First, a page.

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German Uprising Widespread, Not Confined Only to Leaders

July 3, 1934
See Original Daily Bulletin From This Date

The disturbances of the past few days in Germany which culminated in the execution of a still undetermined number of Nazi leaders at the orders of their one-time supreme commander, were not, as the Hitler government insists, the purging of the Nazi system, but a serious manifestation striking at the roots of the Nazi rule, according to all indications reaching here from scores of sources.

In the first place, it is now established almost beyond a doubt that the Hitler-Goering-Goebbels triumvirate was incorrect in its statements that the Nazi private army of two million men had not been affected; that the disloyalty to Hitler had been confined to a small circle of leaders.

Every move of the regime in party matters now is directed toward the dissolution of the large storm troop army to eradicate any danger of a palace revolt. The month’s vacation decreed for the storm troops, it is believed now, will be extended indefinitely. Every effort is being made by Goering’s police, the Nazi elite guard and other trusted forces, to prevent any moves by disgruntled S. A. leaders and men.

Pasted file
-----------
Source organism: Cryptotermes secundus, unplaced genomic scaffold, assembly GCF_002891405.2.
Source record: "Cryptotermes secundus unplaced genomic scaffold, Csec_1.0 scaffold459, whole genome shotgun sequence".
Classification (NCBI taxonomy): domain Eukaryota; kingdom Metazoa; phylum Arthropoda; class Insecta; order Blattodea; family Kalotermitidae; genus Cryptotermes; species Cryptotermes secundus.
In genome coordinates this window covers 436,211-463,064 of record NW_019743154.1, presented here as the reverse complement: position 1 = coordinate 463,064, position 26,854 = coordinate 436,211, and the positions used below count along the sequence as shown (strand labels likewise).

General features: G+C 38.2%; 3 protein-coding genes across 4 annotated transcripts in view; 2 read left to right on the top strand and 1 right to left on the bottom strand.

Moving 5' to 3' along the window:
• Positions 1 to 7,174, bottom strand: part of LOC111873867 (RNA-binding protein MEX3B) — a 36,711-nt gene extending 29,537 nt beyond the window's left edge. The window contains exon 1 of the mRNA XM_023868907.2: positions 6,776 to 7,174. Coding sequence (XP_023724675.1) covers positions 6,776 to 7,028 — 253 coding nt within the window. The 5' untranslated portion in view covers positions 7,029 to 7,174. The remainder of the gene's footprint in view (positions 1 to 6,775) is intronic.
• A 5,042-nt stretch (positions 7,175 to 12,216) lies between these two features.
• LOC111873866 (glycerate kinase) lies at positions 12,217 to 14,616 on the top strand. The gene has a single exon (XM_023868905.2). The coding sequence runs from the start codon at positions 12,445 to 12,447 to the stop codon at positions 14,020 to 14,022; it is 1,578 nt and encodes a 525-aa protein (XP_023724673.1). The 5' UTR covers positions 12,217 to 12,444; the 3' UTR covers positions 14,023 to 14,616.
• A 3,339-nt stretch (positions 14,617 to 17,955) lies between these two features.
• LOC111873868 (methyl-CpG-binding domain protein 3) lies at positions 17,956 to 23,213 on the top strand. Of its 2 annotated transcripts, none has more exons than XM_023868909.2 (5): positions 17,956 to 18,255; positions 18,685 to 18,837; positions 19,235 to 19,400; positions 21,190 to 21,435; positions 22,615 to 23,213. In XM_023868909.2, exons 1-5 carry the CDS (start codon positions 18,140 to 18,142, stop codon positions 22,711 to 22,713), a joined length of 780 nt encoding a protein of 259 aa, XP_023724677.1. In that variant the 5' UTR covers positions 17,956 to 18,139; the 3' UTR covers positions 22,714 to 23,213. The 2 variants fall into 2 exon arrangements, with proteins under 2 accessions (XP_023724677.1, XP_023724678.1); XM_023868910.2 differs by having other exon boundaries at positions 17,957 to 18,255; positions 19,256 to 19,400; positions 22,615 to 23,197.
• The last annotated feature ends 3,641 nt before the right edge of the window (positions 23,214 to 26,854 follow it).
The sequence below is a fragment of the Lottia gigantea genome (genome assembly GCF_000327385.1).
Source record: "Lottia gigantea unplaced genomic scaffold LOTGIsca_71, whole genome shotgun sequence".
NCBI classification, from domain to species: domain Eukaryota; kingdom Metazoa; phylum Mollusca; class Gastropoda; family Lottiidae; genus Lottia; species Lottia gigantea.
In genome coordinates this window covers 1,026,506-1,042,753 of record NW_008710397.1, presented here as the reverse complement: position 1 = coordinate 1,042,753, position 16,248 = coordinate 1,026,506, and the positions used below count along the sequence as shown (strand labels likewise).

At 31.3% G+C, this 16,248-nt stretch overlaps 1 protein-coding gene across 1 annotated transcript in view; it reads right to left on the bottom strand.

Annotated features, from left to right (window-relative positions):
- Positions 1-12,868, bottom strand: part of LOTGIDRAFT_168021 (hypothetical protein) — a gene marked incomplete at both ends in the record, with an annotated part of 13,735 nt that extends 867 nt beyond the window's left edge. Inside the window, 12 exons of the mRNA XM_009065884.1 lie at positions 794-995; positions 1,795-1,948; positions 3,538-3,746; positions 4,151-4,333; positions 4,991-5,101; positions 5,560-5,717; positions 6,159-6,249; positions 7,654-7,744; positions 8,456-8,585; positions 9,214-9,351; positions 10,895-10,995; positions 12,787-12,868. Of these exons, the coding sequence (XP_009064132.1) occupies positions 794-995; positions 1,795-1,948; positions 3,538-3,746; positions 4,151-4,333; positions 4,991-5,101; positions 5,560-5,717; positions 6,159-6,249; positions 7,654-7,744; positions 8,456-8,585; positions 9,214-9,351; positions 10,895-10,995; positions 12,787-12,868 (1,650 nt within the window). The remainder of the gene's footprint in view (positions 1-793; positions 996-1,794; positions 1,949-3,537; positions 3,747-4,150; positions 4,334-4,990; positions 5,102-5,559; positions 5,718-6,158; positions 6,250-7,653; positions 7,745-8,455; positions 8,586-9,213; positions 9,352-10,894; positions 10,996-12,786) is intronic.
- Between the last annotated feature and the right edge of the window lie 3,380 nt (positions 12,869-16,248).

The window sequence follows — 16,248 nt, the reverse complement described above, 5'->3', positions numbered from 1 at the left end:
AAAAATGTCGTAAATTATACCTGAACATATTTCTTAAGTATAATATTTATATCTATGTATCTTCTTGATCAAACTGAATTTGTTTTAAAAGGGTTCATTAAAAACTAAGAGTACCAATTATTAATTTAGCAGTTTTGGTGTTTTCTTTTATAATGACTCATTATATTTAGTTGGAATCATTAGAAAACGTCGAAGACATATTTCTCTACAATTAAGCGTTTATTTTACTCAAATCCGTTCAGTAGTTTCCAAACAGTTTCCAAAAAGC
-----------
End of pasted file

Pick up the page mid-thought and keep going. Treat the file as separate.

The extent to which disaffection within Nazi ranks had spread can be gauged from the fact that the Brandenburg and Berlin general staff of the storm troop has been put under formal arrest and the troops severely warned by Goering not to wear their uniforms and not to discuss the orders for the execution of their erstwhile leaders.


Prince August Wilhelm, son of the Kaiser, while a member of the general staff, was stated not to be under formal arrest but under protection surveillance, as were other members of his family in Germany.

The Hitler regime was relying

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